In the end, the megalodon, itself, proved too overwhelming for the filmmakers. It was too big to really be interested in eating humans kicking around in the water. And the director wasn’t interested in blowing up boats. So what are you left with? Shenanigans and foiled hijinx and Stratham diving into the ocean to pull open steel grates or whatever.

Sure there were some promising bits with fat kids and inner tubes, but it was wasted because hardly anyone got eaten. Plus really the shark could not have made it into that shallow of water – but that didn’t bother me as much as the fact that no one got chomped up into a gooey mess.

I give this five life jackets out of twelve life jackets because we did get to see Stratham in a towel.

Dark Song (2016)

A Dark Song... Photograph by Paul Doherty Photography
Alan Moore cameo in Dark Song.

If you are going to watch a movie on the tedium of ritualized magic, this is a good place to start. Basically, a re-telling of the Abramelin ritual – where a dingbat spends a year of their life locked in a house to gain knowledge or power from their “guardian angel.” Crowley undertook it at least twice and gave up, supposedly “interrupted” by this or that – probably an errand boy sent to collect a bill.


DARK SONG is meditative and angry in all the saddest ways. A mother (Catherine Walker) wishes to talk to her dead son so she hires a magician (Steve Oram) to perform the ritual in a rented county house. Hijinx ensue. Mostly, these consist of the magician barking orders and swearing at the sad mother who spends much of the movie whispering on the floor, surrounded by candles and white chalk.

There are hidden reasons the mother wants to talk to her “guardian angel” and the magician has “the curse.” Not that any of that really matters, since we are barely asked to invest very much in either of them. They both are written as damaged and not much else.

By the time the ritual finally takes hold, it was too late for me to care very much. And the ultimate resolution is so incredibly Catholic, though it adds an unmerited gravitas to the film that it neither merits nor earns.  Damn.

Mandy (2018)

tumblr_pf78r8xncj1qk4fe1o6_r1_540MANDY is a rare Nicolas Cage movie, meaning that Cage has few lines and scant opportunity to chew the scenery. Cage exudes a cosmic overacting.

Instead of exploiting Cage’s energy to make a cinematic fool of himself, MANDY exploits his uncanny presence. Bathed in pink hues and painted in blood, Cage throws his body into this movie with a muted insanity. His character’s power comes from an infusion of rage, insane grief, and revenge. All conveyed as much by Cage’s past performances as the one we watch.

Therein is hidden the key to MANDY.  Everyone reviewing the movie seems intent upon using the words “fever dream” or “hallucinogenic nightmare” as a lazy way to describe the skewed visuals and off-kilter collage of styles. While no one points out that feeling is created, in part, because the movie is 100% referential to other horror films.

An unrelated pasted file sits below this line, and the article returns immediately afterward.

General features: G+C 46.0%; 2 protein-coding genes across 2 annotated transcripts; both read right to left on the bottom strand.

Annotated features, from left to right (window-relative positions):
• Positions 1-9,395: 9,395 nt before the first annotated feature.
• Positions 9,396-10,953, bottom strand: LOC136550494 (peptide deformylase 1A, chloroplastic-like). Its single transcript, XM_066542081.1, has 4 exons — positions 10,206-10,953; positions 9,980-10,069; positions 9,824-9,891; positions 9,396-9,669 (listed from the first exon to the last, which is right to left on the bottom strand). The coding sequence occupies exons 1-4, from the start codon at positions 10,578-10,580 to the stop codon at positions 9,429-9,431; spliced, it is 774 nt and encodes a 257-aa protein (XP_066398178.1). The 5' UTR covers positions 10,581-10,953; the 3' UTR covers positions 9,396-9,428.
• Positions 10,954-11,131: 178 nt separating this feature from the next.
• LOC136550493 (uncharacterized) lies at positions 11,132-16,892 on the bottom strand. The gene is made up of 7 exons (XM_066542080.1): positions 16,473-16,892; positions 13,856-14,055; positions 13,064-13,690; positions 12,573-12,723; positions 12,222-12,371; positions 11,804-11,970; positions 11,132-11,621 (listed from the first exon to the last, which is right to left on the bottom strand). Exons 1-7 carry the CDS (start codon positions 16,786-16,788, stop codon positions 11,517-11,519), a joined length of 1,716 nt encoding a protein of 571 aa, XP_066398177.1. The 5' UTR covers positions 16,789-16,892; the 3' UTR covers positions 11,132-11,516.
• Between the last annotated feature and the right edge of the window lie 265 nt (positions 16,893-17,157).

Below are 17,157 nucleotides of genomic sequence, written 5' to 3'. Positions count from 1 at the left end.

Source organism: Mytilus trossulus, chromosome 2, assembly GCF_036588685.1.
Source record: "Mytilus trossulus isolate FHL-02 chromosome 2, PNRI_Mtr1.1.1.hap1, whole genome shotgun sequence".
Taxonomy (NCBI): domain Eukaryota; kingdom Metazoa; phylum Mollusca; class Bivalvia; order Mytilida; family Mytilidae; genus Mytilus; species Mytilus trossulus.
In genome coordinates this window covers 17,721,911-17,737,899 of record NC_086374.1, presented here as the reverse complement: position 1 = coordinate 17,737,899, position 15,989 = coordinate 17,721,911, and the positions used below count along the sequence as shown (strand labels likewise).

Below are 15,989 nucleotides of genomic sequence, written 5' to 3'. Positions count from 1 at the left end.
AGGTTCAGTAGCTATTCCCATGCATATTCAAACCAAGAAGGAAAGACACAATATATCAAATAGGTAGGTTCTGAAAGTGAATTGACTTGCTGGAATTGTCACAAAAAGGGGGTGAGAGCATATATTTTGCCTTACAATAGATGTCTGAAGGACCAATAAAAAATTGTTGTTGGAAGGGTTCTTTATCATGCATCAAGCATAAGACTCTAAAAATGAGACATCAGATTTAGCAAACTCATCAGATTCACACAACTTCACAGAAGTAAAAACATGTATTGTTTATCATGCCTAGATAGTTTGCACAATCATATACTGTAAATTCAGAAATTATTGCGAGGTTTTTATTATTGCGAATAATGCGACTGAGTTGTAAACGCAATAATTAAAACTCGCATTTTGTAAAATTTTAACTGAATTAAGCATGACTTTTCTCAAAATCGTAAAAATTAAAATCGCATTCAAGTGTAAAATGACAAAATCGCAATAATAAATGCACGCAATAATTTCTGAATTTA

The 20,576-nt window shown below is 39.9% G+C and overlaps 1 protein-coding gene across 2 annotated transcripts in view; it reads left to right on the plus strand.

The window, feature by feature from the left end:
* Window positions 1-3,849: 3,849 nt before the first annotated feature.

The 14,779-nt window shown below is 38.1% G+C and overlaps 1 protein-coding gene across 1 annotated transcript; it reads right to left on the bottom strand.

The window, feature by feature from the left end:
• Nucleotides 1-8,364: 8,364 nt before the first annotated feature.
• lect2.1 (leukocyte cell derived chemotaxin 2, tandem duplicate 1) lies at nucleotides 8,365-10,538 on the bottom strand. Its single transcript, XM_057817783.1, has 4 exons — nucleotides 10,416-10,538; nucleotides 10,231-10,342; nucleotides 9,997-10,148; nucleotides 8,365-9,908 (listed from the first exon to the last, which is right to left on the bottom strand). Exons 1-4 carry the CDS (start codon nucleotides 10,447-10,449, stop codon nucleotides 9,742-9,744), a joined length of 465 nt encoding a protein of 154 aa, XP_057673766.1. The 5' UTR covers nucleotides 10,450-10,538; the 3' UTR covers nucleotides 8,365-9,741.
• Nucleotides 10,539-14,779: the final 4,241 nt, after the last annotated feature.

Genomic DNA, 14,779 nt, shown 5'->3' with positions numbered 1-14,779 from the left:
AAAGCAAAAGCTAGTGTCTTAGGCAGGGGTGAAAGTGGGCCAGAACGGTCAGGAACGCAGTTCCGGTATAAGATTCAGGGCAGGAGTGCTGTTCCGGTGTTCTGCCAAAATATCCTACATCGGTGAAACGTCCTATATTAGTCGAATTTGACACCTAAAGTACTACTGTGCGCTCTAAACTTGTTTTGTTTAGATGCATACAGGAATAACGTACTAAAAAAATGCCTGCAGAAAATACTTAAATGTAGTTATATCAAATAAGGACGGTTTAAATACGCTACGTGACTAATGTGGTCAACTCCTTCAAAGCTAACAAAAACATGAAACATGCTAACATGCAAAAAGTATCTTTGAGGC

Each scene hints at a familiar visual source, nothing is original. By stitching together a bastard monster from a 1000 corpses, Panos Cosmatos jr. recreates the frightfulness of the horror genre. He manages to create a visual presence –  a nauseating experience of dreadful associations very much like a real nightmare.

For instance, Cosmatos’ makes visual references to HELLRAISER, EVIL DEAD 2, THE DESCENT, THE CELL, RAISING ARIZONA, GHOULIES, PSYCHOMANIA, HEAVY METAL, HE-MAN, THE SHINING to name a few. With direct scenes of the movie – especially the dueling chainsaws reworking famous scenes from TEXAS CHAINSAW MASSACRE 2 and PHANTASM II – completely lifted from their sources.

In addition to horror references, Cosmatos’ laced his film with the tension between music fans that defined the 1980s culture wars. Fan bases reached near cult-like fanaticism as metal heads hated hippies and hippies hated Jesus-freak rockers. Mandy wears BLACK SABBATH and MOTLEY CRUE (Shout at the Devil) t-shirts, while Jeremiah Sand is a failed hippie folk rock star god.

It is a commentary on musical taste and rivalry AND male fragility that Mandy’s laughter at Sand’s song is the catalyst for violence. And when Red goes on his rampage he forges a weapon that resembles the CELTIC FROST logo.

The final thing I thought about the movie is that it would be possible to construct a whole theory around the fact that Red does not recover from the stab wound nor never frees himself from the barbed wire. Instead, everything that follows that scene exists in the dying fancy of a broken man.

I guess MANDY has a cult following already – Cheddar Goblin and other custom action figures are in collector’s hoards – and is an incredibly polarizing movie. It makes sense. It is completely and utterly visually frustrating – like a hangnail you can’t stop working back and forth. Painfully satisfying.




Paradox (2017)


Yip Wai-Shun (Wilson Yip) of IP MAN fame takes a run at a Wes Anderson-inspired quirky non-joke filled comedy.

The plot of PARADOX revolves around two Chinese hipsters, who meet in a cafe, exchange some drolleries, and then decide to go to Thailand to get tattoos. On their adventure, they are joined by a superstitious police officer, a mayoral candidate, and a lonely meat packing executive. All smoke too much and engage in disaffected one liners on the nature of existence.

I mean. I wish that were true.

Instead, PARADOX is mixed bag of lumpy martial arts / string fu crime action. Yip summed up the plot perfectly, a cop’s daughter has bad things happen to her and her father tries to find her.

The action scenes are intense. There are a lot of punches and body blows and swing around a motherfucker’s face before kicking another motherfucker in his face power moves. One innovation, even since the JACKIE CHAN kung fu-ery movies, is the force of landed punches/kicks – they have managed to make it sound like ham hocks are pounding into flank steaks (I don’t know anything about meat, actually). Add that to the perfected stunt work of digital correcting and harness pulleys of Sammo Hung’s choreography and you got excitement, no doubt.

But the movie is problematic because basically it is saying the Chinese family must sacrifice itself so that the Thailand family may live. Now that might make you go, yeah the PARADOX of the title, right? Wrong. It is all Chinese propaganda. I mean, China is ready to LITERALLY give its heart so the government of Thailand may live. Or something. Here is something about it, kinda.

I give this four out of five HI-YAAAAHS because Tony Jaa can fly.